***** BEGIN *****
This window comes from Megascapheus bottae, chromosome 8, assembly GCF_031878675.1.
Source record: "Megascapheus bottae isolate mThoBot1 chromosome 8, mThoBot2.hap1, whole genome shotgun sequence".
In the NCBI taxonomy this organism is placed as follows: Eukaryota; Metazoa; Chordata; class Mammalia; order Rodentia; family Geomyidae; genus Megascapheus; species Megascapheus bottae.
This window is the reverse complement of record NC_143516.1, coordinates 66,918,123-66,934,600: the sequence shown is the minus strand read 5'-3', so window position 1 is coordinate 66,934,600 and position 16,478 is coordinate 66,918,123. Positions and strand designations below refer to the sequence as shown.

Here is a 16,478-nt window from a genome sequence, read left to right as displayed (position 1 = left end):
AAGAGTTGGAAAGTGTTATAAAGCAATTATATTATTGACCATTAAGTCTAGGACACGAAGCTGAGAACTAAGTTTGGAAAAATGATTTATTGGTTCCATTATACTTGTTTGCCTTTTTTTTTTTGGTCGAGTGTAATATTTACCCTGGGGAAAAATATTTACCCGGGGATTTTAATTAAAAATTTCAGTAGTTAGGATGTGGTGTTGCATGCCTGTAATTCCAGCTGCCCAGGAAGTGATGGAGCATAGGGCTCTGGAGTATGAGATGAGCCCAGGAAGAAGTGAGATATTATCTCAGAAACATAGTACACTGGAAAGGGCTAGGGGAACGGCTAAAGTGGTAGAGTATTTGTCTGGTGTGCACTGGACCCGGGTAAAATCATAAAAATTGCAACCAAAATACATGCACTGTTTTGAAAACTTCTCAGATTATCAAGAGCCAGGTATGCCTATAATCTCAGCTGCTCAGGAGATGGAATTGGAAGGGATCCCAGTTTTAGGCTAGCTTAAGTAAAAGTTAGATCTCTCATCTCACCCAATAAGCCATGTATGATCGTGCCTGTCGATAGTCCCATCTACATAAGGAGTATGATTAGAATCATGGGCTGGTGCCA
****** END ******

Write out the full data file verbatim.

This window comes from Megascapheus bottae, chromosome 8, assembly GCF_031878675.1.
Source record: "Megascapheus bottae isolate mThoBot1 chromosome 8, mThoBot2.hap1, whole genome shotgun sequence".
In the NCBI taxonomy this organism is placed as follows: Eukaryota; Metazoa; Chordata; class Mammalia; order Rodentia; family Geomyidae; genus Megascapheus; species Megascapheus bottae.
This window is the reverse complement of record NC_143516.1, coordinates 66,918,123-66,934,600: the sequence shown is the minus strand read 5'-3', so window position 1 is coordinate 66,934,600 and position 16,478 is coordinate 66,918,123. Positions and strand designations below refer to the sequence as shown.

Here is a 16,478-nt window from a genome sequence, read left to right as displayed (position 1 = left end):
AAGAGTTGGAAAGTGTTATAAAGCAATTATATTATTGACCATTAAGTCTAGGACACGAAGCTGAGAACTAAGTTTGGAAAAATGATTTATTGGTTCCATTATACTTGTTTGCCTTTTTTTTTTTGGTCGAGTGTAATATTTACCCTGGGGAAAAATATTTACCCGGGGATTTTAATTAAAAATTTCAGTAGTTAGGATGTGGTGTTGCATGCCTGTAATTCCAGCTGCCCAGGAAGTGATGGAGCATAGGGCTCTGGAGTATGAGATGAGCCCAGGAAGAAGTGAGATATTATCTCAGAAACATAGTACACTGGAAAGGGCTAGGGGAACGGCTAAAGTGGTAGAGTATTTGTCTGGTGTGCACTGGACCCGGGTAAAATCATAAAAATTGCAACCAAAATACATGCACTGTTTTGAAAACTTCTCAGATTATCAAGAGCCAGGTATGCCTATAATCTCAGCTGCTCAGGAGATGGAATTGGAAGGGATCCCAGTTTTAGGCTAGCTTAAGTAAAAGTTAGATCTCTCATCTCACCCAATAAGCCATGTATGATCGTGCCTGTCGATAGTCCCATCTACATAAGGAGTATGATTAGAATCATGGGCTGGTGCCA